Backing fabric


 Then I moved onto ‘Stringing the Stars’ which, at the beginning of the week, was smaller than I wanted it. Much strip piecing onto a paper foundation layer later, and I was ready to make it larger.

                                         Stringing the stars

  I added more squares so it was 6 squares x 6 and attached a bright 2” border as a contrast


                                    Bright border

 I machine quilted around the dark centre squares of the stars with a decorative stitch and dark variegated thread, and I did a random swirling design in the lighter squares with a light variegated thread.

                 Centre square stitching

                         Background quilting

 Smaller stuff included some reverse applique workshop samples; these were easily made up into small Cat Mats, with a circle of decorative stitches in a variegated thread to finish them off.

                                     Cat mats

And finally, another stained glass wall hanging, similar to the one I showed a couple of week’s ago, was completed.

                         Stained glass 1

                        Stained glass 2

The work shown over the last few blogs represents a mammoth amount of work in anyone’s book and, if I am honest, I think I am done with this ‘slam them under the machine and knock them out’ pieces. Anyone who wants to make work to sell has to take short cuts and find the quickest way to churn them out, sales and money being the obvious focus. Where is the enjoyment in that? I am reminded of my one and only foray into ‘making to sell’ when I lived in Milton Abbas in Dorset. I was asked by the owner of the local tea rooms to replicate a doyley made in fine cotton. With a sense of pride and some effort, I replicated it and showed it to them. ‘How much would you estimate it cost you to make it?’ was the obscure way the question was posed. Thinking in terms of the cotton I used and not the time it took, I estimated about 90p. ‘OK’ came the reply, ‘We’ll have 40 of them!’ I hadn’t seen that coming and, being too polite to remonstrate, I just gritted my teeth and got on with them. I vowed then that I would never make anything to sell ever again. And what have I been doing over the last few weeks? Making stuff to sell! Time for a drastic change after Gresford I think.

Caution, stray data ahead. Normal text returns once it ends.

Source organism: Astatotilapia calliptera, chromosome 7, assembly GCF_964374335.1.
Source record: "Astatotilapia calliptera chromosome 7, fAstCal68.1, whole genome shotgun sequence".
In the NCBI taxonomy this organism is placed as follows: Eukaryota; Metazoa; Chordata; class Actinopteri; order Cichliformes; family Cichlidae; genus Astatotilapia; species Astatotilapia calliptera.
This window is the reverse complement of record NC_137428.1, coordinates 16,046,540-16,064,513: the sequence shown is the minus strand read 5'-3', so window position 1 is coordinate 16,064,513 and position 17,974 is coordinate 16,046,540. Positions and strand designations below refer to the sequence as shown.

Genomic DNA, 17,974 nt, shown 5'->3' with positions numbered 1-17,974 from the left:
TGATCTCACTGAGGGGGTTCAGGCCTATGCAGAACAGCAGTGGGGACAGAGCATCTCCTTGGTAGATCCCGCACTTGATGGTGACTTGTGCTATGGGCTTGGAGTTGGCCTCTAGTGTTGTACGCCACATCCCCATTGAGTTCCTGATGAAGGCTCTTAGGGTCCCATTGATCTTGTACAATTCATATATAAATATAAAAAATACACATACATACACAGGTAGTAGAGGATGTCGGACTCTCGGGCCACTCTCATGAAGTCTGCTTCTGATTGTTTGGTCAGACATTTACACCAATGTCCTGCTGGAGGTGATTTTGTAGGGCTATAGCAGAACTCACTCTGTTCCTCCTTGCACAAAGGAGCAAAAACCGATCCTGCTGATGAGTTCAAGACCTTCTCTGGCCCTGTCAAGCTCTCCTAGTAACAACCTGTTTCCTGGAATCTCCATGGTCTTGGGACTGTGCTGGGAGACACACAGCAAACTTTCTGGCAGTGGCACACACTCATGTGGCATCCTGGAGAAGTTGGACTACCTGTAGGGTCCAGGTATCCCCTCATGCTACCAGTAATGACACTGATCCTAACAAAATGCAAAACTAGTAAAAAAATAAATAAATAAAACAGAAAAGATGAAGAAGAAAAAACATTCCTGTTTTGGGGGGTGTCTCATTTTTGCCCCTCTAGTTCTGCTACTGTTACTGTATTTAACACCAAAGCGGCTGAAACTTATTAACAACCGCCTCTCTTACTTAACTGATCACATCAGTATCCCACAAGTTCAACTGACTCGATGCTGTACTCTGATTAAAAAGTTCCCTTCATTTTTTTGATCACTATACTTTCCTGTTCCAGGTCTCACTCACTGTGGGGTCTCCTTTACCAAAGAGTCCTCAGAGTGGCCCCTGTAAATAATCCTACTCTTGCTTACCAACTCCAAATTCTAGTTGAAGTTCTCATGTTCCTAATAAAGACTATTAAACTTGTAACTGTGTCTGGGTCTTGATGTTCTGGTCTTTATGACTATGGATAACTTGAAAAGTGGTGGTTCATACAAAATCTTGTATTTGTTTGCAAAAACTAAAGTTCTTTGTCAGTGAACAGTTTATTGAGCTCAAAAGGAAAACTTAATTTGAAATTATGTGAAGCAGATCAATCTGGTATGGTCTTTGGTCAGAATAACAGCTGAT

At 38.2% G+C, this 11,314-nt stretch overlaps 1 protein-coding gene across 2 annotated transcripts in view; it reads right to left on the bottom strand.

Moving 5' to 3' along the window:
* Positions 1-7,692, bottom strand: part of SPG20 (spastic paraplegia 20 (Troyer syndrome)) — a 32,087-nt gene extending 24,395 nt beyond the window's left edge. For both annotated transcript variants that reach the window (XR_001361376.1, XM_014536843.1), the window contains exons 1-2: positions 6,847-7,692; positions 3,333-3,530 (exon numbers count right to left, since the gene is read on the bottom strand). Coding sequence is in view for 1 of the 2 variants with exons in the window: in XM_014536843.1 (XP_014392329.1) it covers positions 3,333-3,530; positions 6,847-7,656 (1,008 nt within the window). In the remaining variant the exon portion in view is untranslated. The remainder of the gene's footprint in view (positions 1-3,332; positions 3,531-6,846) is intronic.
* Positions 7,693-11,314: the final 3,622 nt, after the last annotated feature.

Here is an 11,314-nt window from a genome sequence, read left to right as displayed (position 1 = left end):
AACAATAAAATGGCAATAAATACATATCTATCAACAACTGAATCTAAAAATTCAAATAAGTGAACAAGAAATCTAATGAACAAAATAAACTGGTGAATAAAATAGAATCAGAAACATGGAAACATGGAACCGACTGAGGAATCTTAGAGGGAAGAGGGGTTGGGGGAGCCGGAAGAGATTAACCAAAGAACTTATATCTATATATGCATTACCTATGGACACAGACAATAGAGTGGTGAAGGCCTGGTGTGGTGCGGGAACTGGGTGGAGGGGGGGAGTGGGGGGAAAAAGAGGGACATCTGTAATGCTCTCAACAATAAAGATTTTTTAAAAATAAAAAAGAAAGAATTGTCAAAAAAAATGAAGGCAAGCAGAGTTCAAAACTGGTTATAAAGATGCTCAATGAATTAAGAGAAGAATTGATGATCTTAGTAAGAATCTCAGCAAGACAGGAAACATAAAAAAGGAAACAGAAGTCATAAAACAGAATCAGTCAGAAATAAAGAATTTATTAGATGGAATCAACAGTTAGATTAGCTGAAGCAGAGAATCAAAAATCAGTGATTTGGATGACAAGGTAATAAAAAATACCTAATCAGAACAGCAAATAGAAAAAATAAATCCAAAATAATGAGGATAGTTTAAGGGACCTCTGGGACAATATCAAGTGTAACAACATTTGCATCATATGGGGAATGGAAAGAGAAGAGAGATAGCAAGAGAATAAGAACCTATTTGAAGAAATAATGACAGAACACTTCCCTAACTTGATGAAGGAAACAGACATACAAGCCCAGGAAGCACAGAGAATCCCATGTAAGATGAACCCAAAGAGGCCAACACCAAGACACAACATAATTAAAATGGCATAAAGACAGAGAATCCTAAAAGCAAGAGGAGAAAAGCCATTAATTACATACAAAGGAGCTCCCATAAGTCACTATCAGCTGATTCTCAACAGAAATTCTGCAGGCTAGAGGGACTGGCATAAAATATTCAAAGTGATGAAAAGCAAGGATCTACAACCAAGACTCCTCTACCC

Sunday, 1 June 2014

BLOG 201


Another week, another bag! I had a strip of bargello patchwork left over from demonstration years ago and there seemed too much work in it to throw it away. So I quilted it onto a strip of batting with free-motion machining.

                                      Quilted bargello

                                        Detail of quilting

I decided to construct this bag more easily, the way I always made tea cosies in the olden days when they were fashionable. I folded the quilted strip in half with RS in. I folded the lining, cut to the same size, in half too with RS together and placed all the pieces together. I pinned round the outside edges to hold the layers together during sewing.

                          Lining and quilted outer fabric

 I sewed a generous ¼” seam along the two long sides and left the top edge open and the folded base edges free.

                                         Side seams

I trimmed away the excess fabric across the lower corners of the bag.

                             Trim the corners

 The bag was then turned RS out, placing the lining inside the bag.

                                  Turn RS out

The corners were shaped by sewing across from the lining side.

                            Shaping the corner

                           Shaped corner

And, if I had had my wits about me, I would have made sure that the lining was a lot longer so that I could have turned over the excess fabric and sewed it down to bind the top of the bag. As it was, I had to trim what was there and prepare a separate binding.

                                Trim the lining

                              Prepared binding

Handles were made in the same way as described previously and there was another bag for sale at Gresford this month, 17th to 20th.

                                   Prepared handles

Last month I attended a fabric book workshop run by Maryke Philips, ably abetted by her husband Geoff. They trade as ‘Batiks and Beads’ which meant that they had wonderful supplies to support the workshop. This was outside my sphere of sewing experiences but I thoroughly enjoyed the workshop. It was the colour of her samples that attracted me and here are some of my humble attempts so far. Beads were used extensively throughout Maryke’s work and they looked lovely but this girl decided a while ago that she loathes sewing on beads and it’s a direction she doesn’t particularly want to go in!!!

                      Felt, thread and stitch

                       Stamping and stitch

                              Pre-cut houses

                          Silk velvet rubbing 1

                         Silk velvet rubbing 2

                          Pattern and stitch

                          Feather stitch